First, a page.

Prior to this week, despite having released two solid LPs back to back and working with a slew of old friends and new acquaintances alike, Gucci Mane still hadn’t worked with Future — one of his earliest co-signs this decade. It was curious, to say the least. However, Monday night, almost a week after predicting the Southernplayalistic greatness of his upcoming East Atlanta Santa, against a backdrop of a crimson supermoon, the duo unexpectedly unleashed Free Bricks 2: Zone 6 Edition (not to be confused with Gucci & Young Scooter’s Free Bricks 2, which the former seems to have stricken from his memory). Turns out, these two know a bit more about timing than the regular civilian.

Convenient amnesia aside, FB2: Z6E also comes on the heels of Gucci’s Rae Sremmurd collaboration, “Black Beatles,” (you may know it simply as the “Mannequin Challenge”) becoming the #1 song in America. It’s been a good, albeit uncharacteristically formal, year for Gucci — so it only makes sense that he feels the need to prove he still has a few tricks up his sleeve. According to Guwop, FB2: Z6E’s six tracks were all recorded in one session Sunday night, less than 24 hrs before he dropped it on SoundCloud. The appeal of this quick turnaround was best explained by the man himself: “There was like this positive competition in the room. I’d hear him go in on a verse, and I knew I had to step up…Even Future didn’t think we were dropping this tonight. This is the freshest it can get. These joints ain’t even 24 hours old. That’s like bringing you in the studio with us,” he stated.

Therein lies the magic as well as a missed opportunity. While his bat signal seemingly awakened the relatively dormant Super Future (who’s as ruthless as he is infectiously melodic on here) it fails to take full advantage of his powers. Don’t be mistaken, this is the best both rappers have sounded all year, and these uninhibited anthems feel restorative on a visceral level. They just also feel a bit incomplete. Take the closing “Zone 6” anthem for example — it’s trademark old school Gucci and a frighteningly empowered Future boasting their “five fingers with the fuck you” mentality, but the mix is all over the place. The song levels fluctuate at whim and the bass overwhelms Zaytoven’s subtle keys. In a sense, this a return to the on the fly work ethic this trio made their name on, but it feels like an unnecessary gimmick at this stage in their careers.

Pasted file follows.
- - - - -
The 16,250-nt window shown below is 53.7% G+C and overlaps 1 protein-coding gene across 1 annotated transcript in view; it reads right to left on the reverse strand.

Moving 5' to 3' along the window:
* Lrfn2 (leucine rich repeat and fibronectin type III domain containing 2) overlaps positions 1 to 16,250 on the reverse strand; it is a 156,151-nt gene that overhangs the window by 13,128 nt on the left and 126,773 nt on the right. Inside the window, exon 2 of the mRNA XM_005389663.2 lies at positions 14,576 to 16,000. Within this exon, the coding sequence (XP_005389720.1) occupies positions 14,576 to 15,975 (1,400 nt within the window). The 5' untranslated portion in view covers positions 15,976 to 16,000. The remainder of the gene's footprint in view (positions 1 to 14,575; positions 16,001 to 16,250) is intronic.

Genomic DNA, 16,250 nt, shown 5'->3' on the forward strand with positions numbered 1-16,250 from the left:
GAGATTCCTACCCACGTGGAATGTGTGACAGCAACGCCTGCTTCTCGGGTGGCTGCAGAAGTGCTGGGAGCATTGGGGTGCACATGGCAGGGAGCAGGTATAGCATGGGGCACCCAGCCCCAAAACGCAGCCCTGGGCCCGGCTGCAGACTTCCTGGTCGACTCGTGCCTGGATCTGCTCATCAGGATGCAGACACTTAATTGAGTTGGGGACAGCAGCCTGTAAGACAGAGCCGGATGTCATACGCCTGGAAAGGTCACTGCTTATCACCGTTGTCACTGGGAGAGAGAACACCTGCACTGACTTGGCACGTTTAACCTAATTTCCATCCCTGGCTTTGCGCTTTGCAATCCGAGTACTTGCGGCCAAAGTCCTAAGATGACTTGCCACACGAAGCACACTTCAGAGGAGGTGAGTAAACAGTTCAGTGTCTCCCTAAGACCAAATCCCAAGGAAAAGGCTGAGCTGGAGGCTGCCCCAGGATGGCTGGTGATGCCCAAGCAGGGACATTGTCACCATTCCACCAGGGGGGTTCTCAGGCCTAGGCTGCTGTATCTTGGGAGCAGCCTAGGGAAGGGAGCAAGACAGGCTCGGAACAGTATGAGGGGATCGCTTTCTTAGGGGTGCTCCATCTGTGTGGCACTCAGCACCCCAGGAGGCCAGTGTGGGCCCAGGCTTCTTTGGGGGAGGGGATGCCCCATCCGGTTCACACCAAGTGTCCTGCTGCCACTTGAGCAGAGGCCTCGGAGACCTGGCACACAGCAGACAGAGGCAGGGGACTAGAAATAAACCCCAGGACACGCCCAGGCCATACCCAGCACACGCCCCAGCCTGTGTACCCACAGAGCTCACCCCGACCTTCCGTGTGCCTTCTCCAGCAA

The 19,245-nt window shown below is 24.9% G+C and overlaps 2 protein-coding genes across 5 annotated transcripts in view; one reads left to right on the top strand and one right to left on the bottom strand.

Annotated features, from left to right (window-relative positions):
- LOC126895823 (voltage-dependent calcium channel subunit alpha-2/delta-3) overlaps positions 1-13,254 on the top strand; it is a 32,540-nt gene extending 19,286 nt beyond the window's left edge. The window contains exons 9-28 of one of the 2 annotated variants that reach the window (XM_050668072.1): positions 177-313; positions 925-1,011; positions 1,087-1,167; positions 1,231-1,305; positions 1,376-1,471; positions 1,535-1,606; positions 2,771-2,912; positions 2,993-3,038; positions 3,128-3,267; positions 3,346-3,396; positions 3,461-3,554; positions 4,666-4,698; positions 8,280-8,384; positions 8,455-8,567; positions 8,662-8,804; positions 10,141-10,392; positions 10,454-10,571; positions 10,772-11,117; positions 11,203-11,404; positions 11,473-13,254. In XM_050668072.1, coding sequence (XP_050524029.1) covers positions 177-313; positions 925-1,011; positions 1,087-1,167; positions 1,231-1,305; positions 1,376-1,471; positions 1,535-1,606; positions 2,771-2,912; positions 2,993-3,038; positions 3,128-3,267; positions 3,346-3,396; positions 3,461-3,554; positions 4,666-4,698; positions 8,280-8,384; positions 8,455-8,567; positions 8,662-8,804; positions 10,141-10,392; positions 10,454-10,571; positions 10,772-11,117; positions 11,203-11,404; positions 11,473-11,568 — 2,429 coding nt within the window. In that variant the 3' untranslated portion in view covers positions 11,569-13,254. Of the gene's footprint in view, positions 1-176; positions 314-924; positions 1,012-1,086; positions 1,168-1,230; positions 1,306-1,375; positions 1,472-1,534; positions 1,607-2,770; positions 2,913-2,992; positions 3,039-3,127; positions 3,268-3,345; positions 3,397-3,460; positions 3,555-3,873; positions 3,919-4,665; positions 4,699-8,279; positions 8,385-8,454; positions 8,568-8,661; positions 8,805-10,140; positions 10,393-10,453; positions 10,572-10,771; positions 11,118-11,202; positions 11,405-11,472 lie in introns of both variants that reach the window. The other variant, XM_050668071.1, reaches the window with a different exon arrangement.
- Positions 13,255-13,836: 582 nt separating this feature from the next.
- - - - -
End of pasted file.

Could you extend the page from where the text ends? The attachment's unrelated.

However, if this is what it takes for Gucci to combine his newfound penchant for writing and structuring verses with the freestyled charisma he used to be hailed for, then it’s a fair tradeoff. On a majority of these tracks, Gucci is picture perfect pay-per-view (even if you still don’t get the picture), weaving together humorous wit and unsettling insight with ease. “Kinda Dope” sees him as a perceptive young dealer, bumping UGK’s “Pocket Full of Stones” ruminating on his surroundings: “it’s something on your back, baby it look like a monkey/she can’t shake it off man, she keep spendin’ money.” (“Kinda Dope” also sees Gucci delivering a great hook – something that has seemed to elude him on his past two projects). On “Selling Heroin,” over a lively Southside beat that features pitch-shifted wails from Future, he proclaims, “this ain’t a gimmick, it’s an epidemic,” and sounds downright sad when he sings, “she can’t even find a vein to catch a drain.” He then proceeds to rhyme “find a vein” and “catch a drain” with “hijack a plane to get the ‘cain.”

Future is rarely as poignant as his mentor on here, opting instead to bring back the weirdness to his melodies in the best way possible. He delivers a slew of great hooks and strings the listener along with every unconventional verse (seriously, this is the most awake Future has sounded all year). He plays with his well known “Jumpman” flow on “Zone 6,” nasally declares that he’s spreading his wings on “Die a Gangsta,” and provides the Yang to Gucci’s relative Yin on “Selling Heroin.” After a few listens, it’s hard not to be mesmerized by the raw, unfiltered chemistry; the presence of a wild card Streetz Calling/True Story-era Future allows Gucci to use this project as a sort of back-to-basics.

On FB2: Z6E, with the help of Future, Gucci allows himself to be a “trap astronaut” who uses “cocaine for fuel” once again (and he’s quick to remind you: “if you don’t know the old me, you don’t really know me”). The results are satisfactory, even if the final product feel rushed.